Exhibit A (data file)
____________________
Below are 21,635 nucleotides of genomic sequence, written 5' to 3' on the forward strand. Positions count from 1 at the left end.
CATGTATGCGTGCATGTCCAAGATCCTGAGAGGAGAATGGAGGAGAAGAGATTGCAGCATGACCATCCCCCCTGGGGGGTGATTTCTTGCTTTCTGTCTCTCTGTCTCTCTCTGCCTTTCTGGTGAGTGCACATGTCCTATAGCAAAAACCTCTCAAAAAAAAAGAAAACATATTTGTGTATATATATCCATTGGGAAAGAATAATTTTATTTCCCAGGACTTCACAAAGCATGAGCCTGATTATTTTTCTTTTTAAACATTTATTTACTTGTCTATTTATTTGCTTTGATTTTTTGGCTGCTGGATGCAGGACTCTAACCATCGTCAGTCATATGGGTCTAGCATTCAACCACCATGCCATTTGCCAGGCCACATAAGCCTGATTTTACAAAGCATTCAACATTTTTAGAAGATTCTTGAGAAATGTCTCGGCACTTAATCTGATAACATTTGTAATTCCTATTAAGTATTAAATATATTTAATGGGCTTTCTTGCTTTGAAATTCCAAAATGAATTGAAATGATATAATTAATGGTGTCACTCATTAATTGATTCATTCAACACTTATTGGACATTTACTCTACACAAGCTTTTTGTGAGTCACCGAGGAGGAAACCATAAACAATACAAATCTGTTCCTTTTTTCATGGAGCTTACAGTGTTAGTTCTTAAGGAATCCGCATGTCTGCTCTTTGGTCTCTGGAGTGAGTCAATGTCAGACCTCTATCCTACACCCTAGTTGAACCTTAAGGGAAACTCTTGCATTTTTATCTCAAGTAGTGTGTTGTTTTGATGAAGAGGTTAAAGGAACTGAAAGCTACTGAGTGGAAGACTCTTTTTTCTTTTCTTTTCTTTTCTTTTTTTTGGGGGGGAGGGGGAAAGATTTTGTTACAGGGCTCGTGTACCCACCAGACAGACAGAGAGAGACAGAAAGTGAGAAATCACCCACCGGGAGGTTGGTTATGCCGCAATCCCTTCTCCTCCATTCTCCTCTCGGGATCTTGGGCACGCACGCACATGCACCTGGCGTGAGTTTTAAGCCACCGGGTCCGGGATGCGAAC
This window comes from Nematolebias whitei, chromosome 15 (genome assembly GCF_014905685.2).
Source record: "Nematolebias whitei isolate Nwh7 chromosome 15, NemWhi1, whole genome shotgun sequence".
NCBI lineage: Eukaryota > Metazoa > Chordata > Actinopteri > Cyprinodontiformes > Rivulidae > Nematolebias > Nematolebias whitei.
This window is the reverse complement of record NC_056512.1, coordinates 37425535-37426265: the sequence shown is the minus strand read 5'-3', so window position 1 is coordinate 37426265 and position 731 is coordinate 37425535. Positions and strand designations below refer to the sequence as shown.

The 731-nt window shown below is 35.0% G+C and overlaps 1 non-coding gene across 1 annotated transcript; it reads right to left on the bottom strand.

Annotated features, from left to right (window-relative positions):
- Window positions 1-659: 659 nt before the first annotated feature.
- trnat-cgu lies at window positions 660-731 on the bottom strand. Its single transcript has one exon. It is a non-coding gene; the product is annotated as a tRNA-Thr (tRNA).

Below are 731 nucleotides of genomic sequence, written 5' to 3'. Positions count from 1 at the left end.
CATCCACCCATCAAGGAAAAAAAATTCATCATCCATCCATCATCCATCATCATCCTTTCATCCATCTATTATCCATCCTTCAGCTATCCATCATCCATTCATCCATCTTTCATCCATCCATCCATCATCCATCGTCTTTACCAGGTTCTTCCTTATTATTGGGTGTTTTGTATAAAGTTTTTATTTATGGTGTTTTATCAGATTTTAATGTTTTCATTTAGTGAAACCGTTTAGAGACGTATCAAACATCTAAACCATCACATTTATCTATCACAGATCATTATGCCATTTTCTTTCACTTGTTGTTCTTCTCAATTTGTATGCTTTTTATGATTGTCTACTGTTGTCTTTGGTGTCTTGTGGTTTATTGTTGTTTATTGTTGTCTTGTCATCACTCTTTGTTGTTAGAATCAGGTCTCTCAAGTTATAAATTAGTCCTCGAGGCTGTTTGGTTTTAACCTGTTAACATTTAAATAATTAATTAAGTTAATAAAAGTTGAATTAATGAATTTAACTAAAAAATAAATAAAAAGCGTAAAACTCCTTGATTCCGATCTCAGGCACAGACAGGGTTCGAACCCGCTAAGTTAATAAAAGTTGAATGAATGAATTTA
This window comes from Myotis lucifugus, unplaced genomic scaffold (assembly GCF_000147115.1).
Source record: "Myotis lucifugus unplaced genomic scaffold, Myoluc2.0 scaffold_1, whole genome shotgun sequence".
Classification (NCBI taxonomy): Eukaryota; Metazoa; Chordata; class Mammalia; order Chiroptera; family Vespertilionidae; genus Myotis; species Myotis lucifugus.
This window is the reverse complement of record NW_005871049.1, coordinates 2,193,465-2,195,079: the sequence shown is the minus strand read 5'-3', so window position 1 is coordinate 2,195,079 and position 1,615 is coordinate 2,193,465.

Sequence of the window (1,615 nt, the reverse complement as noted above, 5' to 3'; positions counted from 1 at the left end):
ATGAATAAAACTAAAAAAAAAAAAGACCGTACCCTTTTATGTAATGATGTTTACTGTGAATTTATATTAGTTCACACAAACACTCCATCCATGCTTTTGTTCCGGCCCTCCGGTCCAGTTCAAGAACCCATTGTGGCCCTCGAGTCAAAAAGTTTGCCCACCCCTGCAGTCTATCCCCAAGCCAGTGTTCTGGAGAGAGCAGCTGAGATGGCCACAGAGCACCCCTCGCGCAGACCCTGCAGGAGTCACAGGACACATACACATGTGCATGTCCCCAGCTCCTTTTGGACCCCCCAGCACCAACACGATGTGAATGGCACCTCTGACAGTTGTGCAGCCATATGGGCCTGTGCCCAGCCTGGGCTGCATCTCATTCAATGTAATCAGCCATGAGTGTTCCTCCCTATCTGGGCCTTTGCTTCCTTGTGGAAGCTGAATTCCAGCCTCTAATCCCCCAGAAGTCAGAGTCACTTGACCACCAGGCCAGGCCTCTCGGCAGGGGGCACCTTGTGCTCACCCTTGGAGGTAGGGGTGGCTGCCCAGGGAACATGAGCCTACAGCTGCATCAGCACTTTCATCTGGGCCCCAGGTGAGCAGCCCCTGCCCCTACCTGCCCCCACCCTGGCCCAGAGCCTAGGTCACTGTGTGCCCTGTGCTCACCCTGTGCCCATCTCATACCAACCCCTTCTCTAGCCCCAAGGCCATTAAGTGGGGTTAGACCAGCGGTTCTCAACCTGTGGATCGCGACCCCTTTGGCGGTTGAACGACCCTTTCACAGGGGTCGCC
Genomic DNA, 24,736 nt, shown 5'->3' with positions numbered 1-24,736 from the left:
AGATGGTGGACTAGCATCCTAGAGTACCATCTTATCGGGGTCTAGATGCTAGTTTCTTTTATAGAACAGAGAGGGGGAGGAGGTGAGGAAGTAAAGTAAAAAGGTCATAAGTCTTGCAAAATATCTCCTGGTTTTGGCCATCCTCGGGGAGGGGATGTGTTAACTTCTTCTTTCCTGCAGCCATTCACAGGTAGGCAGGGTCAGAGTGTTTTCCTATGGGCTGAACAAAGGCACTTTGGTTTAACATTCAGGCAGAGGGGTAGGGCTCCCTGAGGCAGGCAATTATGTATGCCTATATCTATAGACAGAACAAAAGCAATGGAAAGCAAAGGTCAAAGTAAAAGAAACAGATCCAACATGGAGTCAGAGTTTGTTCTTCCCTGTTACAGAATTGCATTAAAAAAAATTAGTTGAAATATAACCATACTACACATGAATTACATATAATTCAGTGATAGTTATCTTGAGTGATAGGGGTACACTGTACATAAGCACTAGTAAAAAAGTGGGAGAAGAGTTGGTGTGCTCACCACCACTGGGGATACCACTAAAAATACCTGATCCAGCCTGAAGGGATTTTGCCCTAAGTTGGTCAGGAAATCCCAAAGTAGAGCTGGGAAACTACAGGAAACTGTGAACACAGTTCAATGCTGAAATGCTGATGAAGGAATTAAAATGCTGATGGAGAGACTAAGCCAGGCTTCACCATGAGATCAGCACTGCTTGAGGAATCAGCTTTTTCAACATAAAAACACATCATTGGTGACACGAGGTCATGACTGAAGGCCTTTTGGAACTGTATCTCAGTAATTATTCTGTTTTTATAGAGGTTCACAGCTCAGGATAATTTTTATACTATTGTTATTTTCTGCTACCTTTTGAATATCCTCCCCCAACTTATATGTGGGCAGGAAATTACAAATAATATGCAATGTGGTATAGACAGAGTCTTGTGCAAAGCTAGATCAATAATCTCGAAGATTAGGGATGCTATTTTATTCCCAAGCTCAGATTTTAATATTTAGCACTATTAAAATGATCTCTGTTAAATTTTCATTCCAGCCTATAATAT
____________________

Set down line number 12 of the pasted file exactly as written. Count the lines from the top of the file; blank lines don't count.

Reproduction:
CATCCACCCATCAAGGAAAAAAAATTCATCATCCATCCATCATCCATCATCATCCTTTCATCCATCTATTATCCATCCTTCAGCTATCCATCATCCATTCATCCATCTTTCATCCATCCATCCATCATCCATCGTCTTTACCAGGTTCTTCCTTATTATTGGGTGTTTTGTATAAAGTTTTTATTTATGGTGTTTTATCAGATTTTAATGTTTTCATTTAGTGAAACCGTTTAGAGACGTATCAAACATCTAAACCATCACATTTATCTATCACAGATCATTATGCCATTTTCTTTCACTTGTTGTTCTTCTCAATTTGTATGCTTTTTATGATTGTCTACTGTTGTCTTTGGTGTCTTGTGGTTTATTGTTGTTTATTGTTGTCTTGTCATCACTCTTTGTTGTTAGAATCAGGTCTCTCAAGTTATAAATTAGTCCTCGAGGCTGTTTGGTTTTAACCTGTTAACATTTAAATAATTAATTAAGTTAATAAAAGTTGAATTAATGAATTTAACTAAAAAATAAATAAAAAGCGTAAAACTCCTTGATTCCGATCTCAGGCACAGACAGGGTTCGAACCCGCTAAGTTAATAAAAGTTGAATGAATGAATTTA